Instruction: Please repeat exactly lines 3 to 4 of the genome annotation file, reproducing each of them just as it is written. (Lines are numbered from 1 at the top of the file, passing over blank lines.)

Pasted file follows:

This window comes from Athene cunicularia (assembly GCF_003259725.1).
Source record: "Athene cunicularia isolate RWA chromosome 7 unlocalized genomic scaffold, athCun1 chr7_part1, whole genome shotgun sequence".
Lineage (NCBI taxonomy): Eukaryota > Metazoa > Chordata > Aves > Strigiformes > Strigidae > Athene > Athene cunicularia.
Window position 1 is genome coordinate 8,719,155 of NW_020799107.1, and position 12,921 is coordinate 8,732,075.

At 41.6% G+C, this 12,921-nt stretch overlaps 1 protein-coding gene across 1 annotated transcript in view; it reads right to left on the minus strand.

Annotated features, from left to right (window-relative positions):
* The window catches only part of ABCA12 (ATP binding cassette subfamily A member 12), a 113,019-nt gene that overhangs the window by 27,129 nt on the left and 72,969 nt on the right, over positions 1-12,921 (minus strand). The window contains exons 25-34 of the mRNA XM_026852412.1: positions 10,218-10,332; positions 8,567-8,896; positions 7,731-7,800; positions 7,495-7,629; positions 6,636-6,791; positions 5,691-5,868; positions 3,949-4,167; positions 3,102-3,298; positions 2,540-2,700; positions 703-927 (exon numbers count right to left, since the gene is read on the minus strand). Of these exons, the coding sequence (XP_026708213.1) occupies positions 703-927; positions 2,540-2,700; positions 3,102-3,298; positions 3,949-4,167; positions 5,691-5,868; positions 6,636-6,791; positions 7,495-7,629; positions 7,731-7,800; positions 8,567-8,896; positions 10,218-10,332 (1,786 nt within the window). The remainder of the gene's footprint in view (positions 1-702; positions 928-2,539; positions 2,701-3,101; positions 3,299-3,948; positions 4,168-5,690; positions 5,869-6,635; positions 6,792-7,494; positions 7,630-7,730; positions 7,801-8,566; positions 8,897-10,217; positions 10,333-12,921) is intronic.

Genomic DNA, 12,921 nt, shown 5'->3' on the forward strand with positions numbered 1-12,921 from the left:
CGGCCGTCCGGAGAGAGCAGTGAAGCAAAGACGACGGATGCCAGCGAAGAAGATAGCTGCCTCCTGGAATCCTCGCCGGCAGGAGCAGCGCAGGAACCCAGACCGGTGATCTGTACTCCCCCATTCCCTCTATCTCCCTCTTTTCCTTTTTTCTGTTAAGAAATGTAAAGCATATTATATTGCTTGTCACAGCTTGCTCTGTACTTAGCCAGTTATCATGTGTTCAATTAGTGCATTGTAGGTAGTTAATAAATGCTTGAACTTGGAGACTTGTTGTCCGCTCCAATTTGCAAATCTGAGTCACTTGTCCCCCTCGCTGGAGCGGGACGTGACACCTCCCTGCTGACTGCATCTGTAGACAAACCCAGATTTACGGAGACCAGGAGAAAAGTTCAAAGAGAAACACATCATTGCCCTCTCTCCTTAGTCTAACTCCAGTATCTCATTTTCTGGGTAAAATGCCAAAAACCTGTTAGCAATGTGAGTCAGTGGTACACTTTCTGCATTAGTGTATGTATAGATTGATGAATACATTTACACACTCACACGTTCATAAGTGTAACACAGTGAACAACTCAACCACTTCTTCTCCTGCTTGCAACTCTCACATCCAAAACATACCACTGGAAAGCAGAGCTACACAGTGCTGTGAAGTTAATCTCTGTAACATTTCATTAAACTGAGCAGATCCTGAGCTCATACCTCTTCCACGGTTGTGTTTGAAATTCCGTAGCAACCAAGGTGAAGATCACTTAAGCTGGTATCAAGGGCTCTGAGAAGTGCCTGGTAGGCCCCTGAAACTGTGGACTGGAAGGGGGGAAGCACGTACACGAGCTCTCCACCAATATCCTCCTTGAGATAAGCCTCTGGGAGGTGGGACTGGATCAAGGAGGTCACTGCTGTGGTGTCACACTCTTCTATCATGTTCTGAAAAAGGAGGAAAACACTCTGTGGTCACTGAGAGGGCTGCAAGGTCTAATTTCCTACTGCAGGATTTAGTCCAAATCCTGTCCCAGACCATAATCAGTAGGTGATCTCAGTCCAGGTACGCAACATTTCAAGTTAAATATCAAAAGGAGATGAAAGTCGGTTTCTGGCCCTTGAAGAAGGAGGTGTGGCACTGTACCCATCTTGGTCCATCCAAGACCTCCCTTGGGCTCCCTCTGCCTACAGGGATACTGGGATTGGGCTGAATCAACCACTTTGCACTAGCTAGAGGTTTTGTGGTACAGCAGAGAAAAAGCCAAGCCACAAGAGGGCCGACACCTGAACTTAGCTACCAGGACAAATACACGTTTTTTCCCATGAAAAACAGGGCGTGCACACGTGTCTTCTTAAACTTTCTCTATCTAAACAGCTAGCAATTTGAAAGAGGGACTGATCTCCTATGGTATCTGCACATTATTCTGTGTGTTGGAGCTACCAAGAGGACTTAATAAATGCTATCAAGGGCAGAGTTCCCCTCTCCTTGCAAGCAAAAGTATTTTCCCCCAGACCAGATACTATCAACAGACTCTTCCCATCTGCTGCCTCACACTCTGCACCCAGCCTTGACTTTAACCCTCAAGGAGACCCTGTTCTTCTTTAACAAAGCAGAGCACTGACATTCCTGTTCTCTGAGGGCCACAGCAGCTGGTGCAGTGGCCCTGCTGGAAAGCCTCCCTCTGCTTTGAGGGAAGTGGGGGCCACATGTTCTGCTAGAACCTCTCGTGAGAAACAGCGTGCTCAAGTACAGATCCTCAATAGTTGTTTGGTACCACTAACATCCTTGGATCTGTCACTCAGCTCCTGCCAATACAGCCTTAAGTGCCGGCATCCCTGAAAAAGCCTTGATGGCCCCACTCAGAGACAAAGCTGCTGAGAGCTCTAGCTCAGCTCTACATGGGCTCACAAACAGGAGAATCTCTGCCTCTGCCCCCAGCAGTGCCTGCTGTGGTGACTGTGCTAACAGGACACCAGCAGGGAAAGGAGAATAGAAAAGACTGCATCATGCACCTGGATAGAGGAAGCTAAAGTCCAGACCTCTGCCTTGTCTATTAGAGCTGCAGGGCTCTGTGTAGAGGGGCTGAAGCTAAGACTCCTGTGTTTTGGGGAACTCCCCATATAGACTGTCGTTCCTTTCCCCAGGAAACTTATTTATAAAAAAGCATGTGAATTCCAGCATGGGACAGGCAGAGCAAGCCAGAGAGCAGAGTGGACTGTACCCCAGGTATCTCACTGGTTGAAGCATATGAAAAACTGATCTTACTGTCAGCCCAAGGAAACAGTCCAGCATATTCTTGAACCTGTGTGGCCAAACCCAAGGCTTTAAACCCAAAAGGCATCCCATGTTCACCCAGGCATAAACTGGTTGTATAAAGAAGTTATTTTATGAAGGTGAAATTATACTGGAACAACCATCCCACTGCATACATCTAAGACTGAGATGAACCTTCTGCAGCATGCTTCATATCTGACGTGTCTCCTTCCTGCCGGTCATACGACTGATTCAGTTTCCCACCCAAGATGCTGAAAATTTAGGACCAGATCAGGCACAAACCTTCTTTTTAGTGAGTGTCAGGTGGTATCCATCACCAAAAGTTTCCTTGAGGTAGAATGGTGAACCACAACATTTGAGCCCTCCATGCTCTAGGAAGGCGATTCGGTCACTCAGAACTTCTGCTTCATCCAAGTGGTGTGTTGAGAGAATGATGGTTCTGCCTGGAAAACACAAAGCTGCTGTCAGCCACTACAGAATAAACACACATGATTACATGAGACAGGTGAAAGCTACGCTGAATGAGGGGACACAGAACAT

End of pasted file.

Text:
Lineage (NCBI taxonomy): Eukaryota > Metazoa > Chordata > Aves > Strigiformes > Strigidae > Athene > Athene cunicularia.
Window position 1 is genome coordinate 8,719,155 of NW_020799107.1, and position 12,921 is coordinate 8,732,075.